Identifying and understanding Cerebral Palsy in young children

As a species, we humans tend to fear what we don’t know or understand, and so although Cerebral Palsy (CP) is one of the most common motor disabilities in children, it remains largely misunderstood by many.

If we simply look at the disorder name:

  • Cerebral – something that involves the brain
  • Palsy – a weakness or malfunction of the muscles

Essentially, the condition affects movement, posture and muscle tone. It’s caused by damage to the brain – usually prenatal while the brain is still developing in the womb, or during early infancy. In many cases, the cause of such damage  can’t be identified, but some factors that could lead to problems in brain development include genetic mutations, maternal infections, fetal stroke, infant infections, traumatic head injuries or a lack of oxygen during childbirth.

How to spot the early symptoms of Cerebral Palsy

One of the greatest challenges about caring for a newborn is that they aren’t able to communicate when something feels wrong. There are some early signs of CP that parents, caregivers and medical practitioners can look out for.

Infants younger than 6 months

  • Inability to hold their head up when lifted from lying position on their back. (Although we are taught to support a newborn’s head, there should be a little muscle tension as the infant ‘learns’ and gains the muscle strength needed to support its head)
  • The infant may feel limp or floppy, or may feel quite stiff, or rigid.
  • When picked up, the infant’s legs may stiffen, or cross over.
  • When being held, the infants may over-arch their back and neck, as though they’re trying to push away from you.
  • Infants with CP may also show difficulty when sucking.

Infants older than 6 months

  • The infant is unable to roll over. Once again, remember that some babies progress faster than others, and some are just lazy and take longer to test-drive their new bodies! This is just one sign of CP that may occur.
  • The infant continues to struggle to bring their hands to their mouth.
  • The infant may have difficulty in bringing their hands together, which is their early attempt at grasping items.
  • Infants with CP may often reach out one hand, while the other hand remains clasped in a tight fist.

Infants older than 10 months

  • 10-month old babies with Cerebral Palsy might not crawl, but will rather scoot along the ground on their buttocks.
  • The infant may also crawl in an awkward, lopsided way, using one hand and knee to push, while the other hand and knee drag a little behind.
  • A 10 month baby with CP might not be able to stand, even while holding onto support.
What about toddlers, children and adults?

It’s extremely rare that a toddler or child will develop Cerebral Palsy at a later stage, but it can occur if the brain is exposed to traumatic injury. Children and adults with CP are likely to experience one of the four major CP disability classes:

1. Spastic CP:

About 80% of the children at our Sunshine Centres have spastic CP, the most common variation. They typically have stiff muscles, and their arms and legs may pull together on stiff joints. Sometimes it affects the whole body, and other times it affects only one side, or it’s presented in specific areas of the body, like arms or legs. When their whole body is affected, it may not be possible for these people to walk at all, even with extensive therapy. What’s more, people with spastic CP may present with other challenges, including:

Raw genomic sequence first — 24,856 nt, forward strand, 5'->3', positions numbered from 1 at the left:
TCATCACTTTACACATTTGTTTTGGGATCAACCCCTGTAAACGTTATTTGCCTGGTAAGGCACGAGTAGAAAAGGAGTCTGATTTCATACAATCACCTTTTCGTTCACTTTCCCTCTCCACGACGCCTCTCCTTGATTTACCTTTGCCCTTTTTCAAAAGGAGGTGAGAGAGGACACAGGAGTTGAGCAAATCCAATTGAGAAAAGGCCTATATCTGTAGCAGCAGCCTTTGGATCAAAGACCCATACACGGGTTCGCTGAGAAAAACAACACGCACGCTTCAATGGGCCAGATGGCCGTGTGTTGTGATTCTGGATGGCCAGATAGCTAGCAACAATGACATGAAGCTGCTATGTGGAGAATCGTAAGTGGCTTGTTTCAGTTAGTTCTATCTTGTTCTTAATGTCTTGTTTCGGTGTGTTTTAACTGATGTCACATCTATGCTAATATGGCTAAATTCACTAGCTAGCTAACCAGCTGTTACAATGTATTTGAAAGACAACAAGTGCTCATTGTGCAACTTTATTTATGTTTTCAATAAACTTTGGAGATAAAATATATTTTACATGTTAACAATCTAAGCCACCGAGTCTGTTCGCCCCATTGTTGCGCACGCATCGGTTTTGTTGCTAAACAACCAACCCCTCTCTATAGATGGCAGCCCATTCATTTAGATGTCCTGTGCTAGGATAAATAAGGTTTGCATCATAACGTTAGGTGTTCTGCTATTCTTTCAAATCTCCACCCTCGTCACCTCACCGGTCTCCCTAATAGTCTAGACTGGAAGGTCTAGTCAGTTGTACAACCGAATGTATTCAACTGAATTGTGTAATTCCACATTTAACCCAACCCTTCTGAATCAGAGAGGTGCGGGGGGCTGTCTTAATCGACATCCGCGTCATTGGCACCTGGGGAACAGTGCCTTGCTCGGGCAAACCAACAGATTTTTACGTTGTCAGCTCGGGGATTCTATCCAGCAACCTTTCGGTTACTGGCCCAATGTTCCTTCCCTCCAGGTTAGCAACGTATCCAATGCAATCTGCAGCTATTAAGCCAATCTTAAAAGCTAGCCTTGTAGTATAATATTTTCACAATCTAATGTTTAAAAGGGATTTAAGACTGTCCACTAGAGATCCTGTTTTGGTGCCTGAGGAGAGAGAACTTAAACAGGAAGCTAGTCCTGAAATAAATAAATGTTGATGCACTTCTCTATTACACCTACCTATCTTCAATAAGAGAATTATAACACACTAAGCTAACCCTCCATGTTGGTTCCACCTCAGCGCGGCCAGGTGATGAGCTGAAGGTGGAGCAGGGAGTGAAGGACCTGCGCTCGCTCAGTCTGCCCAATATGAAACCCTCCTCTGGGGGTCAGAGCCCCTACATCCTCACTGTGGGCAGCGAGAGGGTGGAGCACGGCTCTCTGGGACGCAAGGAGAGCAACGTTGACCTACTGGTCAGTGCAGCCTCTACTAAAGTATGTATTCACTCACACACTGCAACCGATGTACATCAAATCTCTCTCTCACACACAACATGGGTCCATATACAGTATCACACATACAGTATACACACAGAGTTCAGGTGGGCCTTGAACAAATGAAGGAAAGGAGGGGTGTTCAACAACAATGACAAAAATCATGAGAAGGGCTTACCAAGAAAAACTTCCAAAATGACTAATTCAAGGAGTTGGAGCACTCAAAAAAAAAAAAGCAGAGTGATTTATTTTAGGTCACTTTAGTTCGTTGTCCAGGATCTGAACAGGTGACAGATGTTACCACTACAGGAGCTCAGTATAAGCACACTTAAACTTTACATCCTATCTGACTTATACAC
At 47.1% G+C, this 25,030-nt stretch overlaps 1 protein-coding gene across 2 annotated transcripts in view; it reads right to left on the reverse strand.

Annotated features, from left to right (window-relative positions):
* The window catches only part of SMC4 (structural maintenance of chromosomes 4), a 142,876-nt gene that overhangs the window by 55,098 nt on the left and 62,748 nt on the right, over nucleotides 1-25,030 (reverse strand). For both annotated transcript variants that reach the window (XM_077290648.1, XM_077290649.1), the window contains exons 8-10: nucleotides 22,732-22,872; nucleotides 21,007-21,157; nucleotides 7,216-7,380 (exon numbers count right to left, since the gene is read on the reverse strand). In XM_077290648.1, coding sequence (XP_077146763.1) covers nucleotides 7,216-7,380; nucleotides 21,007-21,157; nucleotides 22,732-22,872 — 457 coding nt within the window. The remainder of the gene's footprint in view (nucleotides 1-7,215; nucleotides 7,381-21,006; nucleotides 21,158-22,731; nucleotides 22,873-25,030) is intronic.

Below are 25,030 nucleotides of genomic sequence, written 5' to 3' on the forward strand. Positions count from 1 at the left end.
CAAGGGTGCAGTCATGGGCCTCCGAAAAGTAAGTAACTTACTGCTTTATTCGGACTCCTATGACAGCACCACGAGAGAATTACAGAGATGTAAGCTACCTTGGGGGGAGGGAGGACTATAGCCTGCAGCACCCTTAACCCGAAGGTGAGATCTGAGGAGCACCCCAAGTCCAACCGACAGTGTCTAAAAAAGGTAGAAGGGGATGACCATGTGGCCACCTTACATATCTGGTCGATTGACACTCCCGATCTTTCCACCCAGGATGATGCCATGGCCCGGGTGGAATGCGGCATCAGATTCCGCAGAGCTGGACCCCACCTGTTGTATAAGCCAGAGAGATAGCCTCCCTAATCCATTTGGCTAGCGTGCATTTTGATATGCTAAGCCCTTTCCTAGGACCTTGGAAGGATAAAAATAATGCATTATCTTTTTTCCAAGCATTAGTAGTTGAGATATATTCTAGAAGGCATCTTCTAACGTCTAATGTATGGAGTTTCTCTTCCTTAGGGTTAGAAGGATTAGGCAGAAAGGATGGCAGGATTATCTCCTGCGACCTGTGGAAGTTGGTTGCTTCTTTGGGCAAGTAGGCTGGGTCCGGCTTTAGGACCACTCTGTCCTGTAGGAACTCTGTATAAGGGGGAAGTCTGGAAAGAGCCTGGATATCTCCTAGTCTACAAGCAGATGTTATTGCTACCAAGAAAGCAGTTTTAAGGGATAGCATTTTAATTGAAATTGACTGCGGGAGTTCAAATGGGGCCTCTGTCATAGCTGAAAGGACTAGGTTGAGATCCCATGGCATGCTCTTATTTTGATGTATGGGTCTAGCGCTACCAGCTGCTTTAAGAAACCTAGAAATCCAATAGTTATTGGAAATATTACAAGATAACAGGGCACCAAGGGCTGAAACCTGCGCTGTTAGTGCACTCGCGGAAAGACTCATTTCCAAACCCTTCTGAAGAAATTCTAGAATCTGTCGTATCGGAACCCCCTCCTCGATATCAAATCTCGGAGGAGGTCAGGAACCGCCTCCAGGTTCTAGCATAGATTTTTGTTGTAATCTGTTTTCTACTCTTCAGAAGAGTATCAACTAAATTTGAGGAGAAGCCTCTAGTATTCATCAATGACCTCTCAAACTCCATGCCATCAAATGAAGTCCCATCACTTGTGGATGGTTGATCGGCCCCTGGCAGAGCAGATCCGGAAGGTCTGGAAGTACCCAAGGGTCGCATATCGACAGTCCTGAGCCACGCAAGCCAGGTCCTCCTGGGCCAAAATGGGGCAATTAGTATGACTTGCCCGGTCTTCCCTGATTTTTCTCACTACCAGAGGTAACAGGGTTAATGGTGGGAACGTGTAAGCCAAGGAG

• Intellectual disability
    • Seizures
    • Digestive challenges
    • Breathing problems
    • Vision and hearing impairments

2. Dyskinetic or Athetoid CP:

People with dyskinetic CP usually have difficulty controlling the movements of their feet and legs, and hands and arms. Their movements will be slow and writhing, or jerky and fast, and they’re often unable to sit or walk. It can also affect facial muscles and the tongue, which hinders their ability to swallow, talk or suck. This kind of CP can change on a daily basis – one day, muscles can be rigid and tense, and then next, they could be limp and entirely disengaged.

3. Ataxia:

People with ataxia may seem to develop fairly normally, even following the expected milestones of growth, but they experience an abnormal unsteadiness when they walk. They may also struggle to control their hands or arm when trying to grasp something. In addition to clumsy movements, ataxia may also affect swallowing and speech, as well as eye movements.

4. Mixed Cerebral Palsy:

This is precisely what it sounds like – some people experience the symptoms of more than one type of CP. The most common combination of mixed CP is spastic and dyskinetic.

The road ahead for children with Cerebral Palsy, and their carers

Because of the complexities of brain development and healing, there is no cure for cerebral palsy. Many parents and caregivers become disillusioned about their child’s future, as well as how it impacts their own future. However, it’s a journey that no one need walk alone.

Following a diagnosis, children and adults with CP will be given medical and therapeutic treatments and practices specific to their condition. Consistent care and practice, and early intervention, can make a significant improvement in the daily functioning of a person with CP.

Here at Sunshine, we provide support for children with cerebral palsy, and for their families – who need just as much support. We also offer a range of courses that offer professionals, caregivers, communities and families stimulation and development methods for children with disabilities.

For more information about how you can enrol for a course, or about the Sunshine Centre Association in general, please contact 011 642 2005 or send an email to

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